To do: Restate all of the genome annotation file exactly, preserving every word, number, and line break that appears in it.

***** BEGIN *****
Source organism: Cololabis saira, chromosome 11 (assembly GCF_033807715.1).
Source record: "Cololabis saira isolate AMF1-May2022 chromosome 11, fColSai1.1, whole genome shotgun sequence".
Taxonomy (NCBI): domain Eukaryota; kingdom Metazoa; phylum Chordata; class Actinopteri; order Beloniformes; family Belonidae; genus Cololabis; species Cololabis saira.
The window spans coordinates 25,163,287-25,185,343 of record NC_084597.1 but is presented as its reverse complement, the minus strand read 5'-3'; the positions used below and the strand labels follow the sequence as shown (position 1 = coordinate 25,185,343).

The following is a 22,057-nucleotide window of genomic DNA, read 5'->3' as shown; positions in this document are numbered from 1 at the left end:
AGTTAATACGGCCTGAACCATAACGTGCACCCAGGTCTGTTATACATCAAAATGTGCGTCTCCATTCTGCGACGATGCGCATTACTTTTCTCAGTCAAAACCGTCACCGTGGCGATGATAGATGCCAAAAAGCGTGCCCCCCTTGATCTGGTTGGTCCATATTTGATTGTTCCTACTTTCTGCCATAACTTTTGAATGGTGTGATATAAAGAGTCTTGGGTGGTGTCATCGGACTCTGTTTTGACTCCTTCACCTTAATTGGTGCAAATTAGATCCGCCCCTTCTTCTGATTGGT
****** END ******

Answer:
Source organism: Cololabis saira, chromosome 11 (assembly GCF_033807715.1).
Source record: "Cololabis saira isolate AMF1-May2022 chromosome 11, fColSai1.1, whole genome shotgun sequence".
Taxonomy (NCBI): domain Eukaryota; kingdom Metazoa; phylum Chordata; class Actinopteri; order Beloniformes; family Belonidae; genus Cololabis; species Cololabis saira.
The window spans coordinates 25,163,287-25,185,343 of record NC_084597.1 but is presented as its reverse complement, the minus strand read 5'-3'; the positions used below and the strand labels follow the sequence as shown (position 1 = coordinate 25,185,343).

The following is a 22,057-nucleotide window of genomic DNA, read 5'->3' as shown; positions in this document are numbered from 1 at the left end:
AGTTAATACGGCCTGAACCATAACGTGCACCCAGGTCTGTTATACATCAAAATGTGCGTCTCCATTCTGCGACGATGCGCATTACTTTTCTCAGTCAAAACCGTCACCGTGGCGATGATAGATGCCAAAAAGCGTGCCCCCCTTGATCTGGTTGGTCCATATTTGATTGTTCCTACTTTCTGCCATAACTTTTGAATGGTGTGATATAAAGAGTCTTGGGTGGTGTCATCGGACTCTGTTTTGACTCCTTCACCTTAATTGGTGCAAATTAGATCCGCCCCTTCTTCTGATTGGT